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Could Sports Direct go bust?

With so much news-driven share price movement for your average stock these days, it is often easy to overlook the base financials of a company. To the uninitiated, a company’s financial report can be intimidating, and headlines about revenue or EBITDA can be the extent to which some investors look at the numbers. However one metric I like to use to gauge a company’s strength is known as the Altman Z-Score.

This calculation is effectively a credit-strength test that gives a listed company a number based on five key financial ratios. As a rule, anything above 3 is pretty solid, while anything below 1.8 is a riskier prospect. Of course the number needs to be taken in context, and should always be viewed in relation to a sector or industry average.

Below I have calculated the Z-Score for Sports Direct (LSE: SPD), compared it to similar firms including JD Sports and US company Genesco, and the results were very telling. These numbers are based on the companies’ most recent full-year reports.


Sports Direct

Industry Average




Working Capital/Total Assets



Retained Earnings/Total Assets



EBIT/Total Assets



Market Value of Equity/Total Liabilities



Revenue/Total Assets



Coming in at exactly 3, perhaps surprisingly, Sports Direct’s Z-Score is on the cusp of what is generally considered a solid position – stronger than what one might have expected. It is of course far below the industry average of 4.69, but a closer look at the ratios suggests this is mainly due to the low market value of the company’s equity at the moment.

Exactly why the share price is low is key to interpreting the numbers. If it is a genuine reflection of the company’s strength or prospects, we can take the number at face value. If however it is a result of speculation and overselling, we must take into account the fact that this is only a temporary issue. Unfortunately for Sports Direct, I think in this case it is much more the former.

Most recently, the company has been struggling to appoint an auditor of its financial accounts, after a ‘last minute’ €674m Belgian tax bill delayed its latest numbers and saw the firm’s auditor Grant Thornton quitting amid the controversy. The big four accounting firms meanwhile, all refused to take up the mantle.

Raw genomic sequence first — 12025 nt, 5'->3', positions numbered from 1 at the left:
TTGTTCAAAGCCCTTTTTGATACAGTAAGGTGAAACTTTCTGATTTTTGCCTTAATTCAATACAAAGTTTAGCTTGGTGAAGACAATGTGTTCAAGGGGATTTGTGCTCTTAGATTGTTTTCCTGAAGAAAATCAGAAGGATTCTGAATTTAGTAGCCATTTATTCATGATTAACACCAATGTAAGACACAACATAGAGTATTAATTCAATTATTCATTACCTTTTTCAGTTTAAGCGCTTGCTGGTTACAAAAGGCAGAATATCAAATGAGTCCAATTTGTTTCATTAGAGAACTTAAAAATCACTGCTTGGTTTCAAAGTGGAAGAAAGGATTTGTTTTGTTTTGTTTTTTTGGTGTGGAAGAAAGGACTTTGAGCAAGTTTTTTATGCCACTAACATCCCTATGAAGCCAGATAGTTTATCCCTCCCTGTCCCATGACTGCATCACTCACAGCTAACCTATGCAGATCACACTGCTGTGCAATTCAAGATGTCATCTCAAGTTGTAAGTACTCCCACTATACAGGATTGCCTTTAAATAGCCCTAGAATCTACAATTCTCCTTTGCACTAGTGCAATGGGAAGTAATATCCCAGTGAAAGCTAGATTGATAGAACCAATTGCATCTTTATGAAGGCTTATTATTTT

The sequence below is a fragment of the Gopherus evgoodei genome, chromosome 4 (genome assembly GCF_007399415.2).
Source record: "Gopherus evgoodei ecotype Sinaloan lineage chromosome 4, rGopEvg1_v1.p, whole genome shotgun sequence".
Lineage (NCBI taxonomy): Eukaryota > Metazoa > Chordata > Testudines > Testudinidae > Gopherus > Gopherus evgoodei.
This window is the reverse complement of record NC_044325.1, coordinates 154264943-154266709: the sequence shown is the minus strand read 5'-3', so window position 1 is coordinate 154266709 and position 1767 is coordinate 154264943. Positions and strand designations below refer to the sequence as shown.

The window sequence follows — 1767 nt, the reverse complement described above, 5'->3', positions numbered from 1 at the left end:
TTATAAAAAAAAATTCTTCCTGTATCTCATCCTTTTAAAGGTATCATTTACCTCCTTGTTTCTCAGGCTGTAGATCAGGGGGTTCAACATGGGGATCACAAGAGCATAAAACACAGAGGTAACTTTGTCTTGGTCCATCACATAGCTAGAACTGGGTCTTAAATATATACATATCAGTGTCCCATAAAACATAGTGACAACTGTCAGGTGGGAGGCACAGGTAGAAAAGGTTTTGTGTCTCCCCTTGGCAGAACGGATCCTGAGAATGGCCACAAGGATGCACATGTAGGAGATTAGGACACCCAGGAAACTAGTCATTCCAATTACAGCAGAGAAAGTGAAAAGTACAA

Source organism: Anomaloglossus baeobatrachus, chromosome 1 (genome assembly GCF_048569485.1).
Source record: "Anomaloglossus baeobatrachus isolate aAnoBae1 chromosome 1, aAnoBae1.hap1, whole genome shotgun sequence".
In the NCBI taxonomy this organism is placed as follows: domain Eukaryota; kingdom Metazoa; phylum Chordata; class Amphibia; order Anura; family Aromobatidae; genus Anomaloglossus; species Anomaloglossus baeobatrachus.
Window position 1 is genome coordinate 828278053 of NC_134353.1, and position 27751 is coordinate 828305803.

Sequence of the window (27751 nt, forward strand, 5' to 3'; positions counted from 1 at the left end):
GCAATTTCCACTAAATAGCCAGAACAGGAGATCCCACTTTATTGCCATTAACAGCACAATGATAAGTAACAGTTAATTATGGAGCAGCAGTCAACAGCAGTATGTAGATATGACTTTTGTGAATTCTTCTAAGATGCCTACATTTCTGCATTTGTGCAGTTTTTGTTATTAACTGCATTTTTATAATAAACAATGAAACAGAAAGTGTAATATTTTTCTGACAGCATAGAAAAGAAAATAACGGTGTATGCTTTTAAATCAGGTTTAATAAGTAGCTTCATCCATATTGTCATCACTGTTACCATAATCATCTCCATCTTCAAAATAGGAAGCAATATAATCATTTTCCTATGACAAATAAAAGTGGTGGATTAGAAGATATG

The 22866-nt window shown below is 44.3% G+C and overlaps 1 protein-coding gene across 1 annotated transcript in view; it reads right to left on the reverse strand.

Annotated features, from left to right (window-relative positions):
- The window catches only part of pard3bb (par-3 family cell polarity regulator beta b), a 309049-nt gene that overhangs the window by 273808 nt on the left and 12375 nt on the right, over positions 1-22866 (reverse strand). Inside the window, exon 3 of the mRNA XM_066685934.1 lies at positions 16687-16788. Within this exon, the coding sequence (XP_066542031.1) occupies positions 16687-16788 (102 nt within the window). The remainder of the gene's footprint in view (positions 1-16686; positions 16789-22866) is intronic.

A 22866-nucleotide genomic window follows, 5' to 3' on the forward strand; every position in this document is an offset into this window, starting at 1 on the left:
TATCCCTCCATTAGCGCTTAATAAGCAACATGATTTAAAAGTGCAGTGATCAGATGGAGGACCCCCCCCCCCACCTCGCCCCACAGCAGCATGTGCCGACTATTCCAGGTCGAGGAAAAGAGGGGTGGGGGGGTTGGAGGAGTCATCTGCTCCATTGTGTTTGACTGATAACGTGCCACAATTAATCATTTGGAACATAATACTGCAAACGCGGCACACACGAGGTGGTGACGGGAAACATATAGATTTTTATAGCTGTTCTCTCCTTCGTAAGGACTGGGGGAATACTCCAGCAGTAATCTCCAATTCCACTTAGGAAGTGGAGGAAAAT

Recently CEO Mike Ashley admitted regret at the company’s purchase of House of Fraser – an acquisition controversial at the time and one that has been weighing on sentiment ever since. Somewhat ironically perhaps, in April he attempted to rescue struggling Debenhams with a £200m package (an offer which was rejected), with Mr Ashley already estimated to have spent £150m on his stake in the firm.

All things considered, I think the Z-Score of 3 may be optimistic, though the firm is perhaps not quite yet at risk of going bust. Even if its share price were to recover all the way back to 400p, the improvement in the score would be only marginal. For the moment at least, I think Sports Direct is an investment well worth avoiding.

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Karl has no position in any of the shares mentioned. The Motley Fool UK has no position in any of the shares mentioned. Views expressed on the companies mentioned in this article are those of the writer and therefore may differ from the official recommendations we make in our subscription services such as Share Advisor, Hidden Winners and Pro. Here at The Motley Fool we believe that considering a diverse range of insights makes us better investors.